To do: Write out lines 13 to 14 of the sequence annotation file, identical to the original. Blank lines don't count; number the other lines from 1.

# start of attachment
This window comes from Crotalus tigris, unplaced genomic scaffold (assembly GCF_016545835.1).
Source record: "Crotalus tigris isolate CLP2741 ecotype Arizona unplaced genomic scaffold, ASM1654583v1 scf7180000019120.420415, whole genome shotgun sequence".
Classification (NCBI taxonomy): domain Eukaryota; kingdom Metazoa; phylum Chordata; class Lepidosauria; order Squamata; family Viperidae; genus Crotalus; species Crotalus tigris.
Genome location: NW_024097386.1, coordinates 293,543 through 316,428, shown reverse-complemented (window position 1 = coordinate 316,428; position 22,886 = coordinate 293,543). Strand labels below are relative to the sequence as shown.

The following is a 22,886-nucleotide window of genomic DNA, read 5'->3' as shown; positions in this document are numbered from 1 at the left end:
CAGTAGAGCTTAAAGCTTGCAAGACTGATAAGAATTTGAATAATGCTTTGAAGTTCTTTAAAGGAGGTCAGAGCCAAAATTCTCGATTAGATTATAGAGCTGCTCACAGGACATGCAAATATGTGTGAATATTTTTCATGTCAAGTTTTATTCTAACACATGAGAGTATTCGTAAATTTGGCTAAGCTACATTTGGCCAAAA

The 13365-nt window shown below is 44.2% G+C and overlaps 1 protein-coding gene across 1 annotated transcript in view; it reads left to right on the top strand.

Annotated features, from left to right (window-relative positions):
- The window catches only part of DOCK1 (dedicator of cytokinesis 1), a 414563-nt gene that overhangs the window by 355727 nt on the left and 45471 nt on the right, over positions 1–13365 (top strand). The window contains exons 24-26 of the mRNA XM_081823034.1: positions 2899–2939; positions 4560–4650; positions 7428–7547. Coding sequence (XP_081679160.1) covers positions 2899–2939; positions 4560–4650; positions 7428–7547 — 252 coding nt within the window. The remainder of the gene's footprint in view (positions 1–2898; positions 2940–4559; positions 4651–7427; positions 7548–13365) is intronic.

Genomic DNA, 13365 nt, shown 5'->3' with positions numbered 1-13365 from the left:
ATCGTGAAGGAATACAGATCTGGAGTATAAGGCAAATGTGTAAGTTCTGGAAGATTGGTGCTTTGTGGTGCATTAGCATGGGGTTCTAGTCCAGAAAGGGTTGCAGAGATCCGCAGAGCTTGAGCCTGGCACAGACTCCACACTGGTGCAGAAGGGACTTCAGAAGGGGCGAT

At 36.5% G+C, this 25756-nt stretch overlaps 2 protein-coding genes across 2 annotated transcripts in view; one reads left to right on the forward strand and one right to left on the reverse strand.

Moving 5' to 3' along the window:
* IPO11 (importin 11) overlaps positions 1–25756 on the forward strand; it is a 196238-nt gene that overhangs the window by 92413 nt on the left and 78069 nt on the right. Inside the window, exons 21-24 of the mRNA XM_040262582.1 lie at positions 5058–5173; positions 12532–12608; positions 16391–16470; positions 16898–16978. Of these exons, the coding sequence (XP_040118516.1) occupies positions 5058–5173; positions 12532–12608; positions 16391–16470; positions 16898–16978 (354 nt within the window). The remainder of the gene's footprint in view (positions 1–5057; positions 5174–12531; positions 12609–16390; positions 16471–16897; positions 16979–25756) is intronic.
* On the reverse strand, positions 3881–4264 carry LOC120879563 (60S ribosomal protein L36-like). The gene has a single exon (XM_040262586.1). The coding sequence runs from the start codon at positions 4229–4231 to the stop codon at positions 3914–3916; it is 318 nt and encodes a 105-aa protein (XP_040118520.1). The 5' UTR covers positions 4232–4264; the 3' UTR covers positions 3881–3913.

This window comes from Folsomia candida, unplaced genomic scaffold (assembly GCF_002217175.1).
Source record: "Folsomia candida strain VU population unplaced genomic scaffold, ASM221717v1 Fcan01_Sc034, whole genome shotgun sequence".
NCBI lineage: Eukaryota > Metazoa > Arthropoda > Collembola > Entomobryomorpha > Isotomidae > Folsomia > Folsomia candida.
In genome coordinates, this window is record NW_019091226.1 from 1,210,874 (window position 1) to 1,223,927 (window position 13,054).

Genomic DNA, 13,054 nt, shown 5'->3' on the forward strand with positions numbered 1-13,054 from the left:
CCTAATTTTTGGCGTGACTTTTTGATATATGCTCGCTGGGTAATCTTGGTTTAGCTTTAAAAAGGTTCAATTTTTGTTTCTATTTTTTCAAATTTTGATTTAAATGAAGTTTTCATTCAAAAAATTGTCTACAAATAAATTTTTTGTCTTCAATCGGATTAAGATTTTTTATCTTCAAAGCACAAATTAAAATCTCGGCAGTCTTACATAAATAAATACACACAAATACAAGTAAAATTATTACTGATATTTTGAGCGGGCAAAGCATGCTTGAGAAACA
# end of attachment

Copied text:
Moving 5' to 3' along the window:
* IPO11 (importin 11) overlaps positions 1–25756 on the forward strand; it is a 196238-nt gene that overhangs the window by 92413 nt on the left and 78069 nt on the right. Inside the window, exons 21-24 of the mRNA XM_040262582.1 lie at positions 5058–5173; positions 12532–12608; positions 16391–16470; positions 16898–16978. Of these exons, the coding sequence (XP_040118516.1) occupies positions 5058–5173; positions 12532–12608; positions 16391–16470; positions 16898–16978 (354 nt within the window). The remainder of the gene's footprint in view (positions 1–5057; positions 5174–12531; positions 12609–16390; positions 16471–16897; positions 16979–25756) is intronic.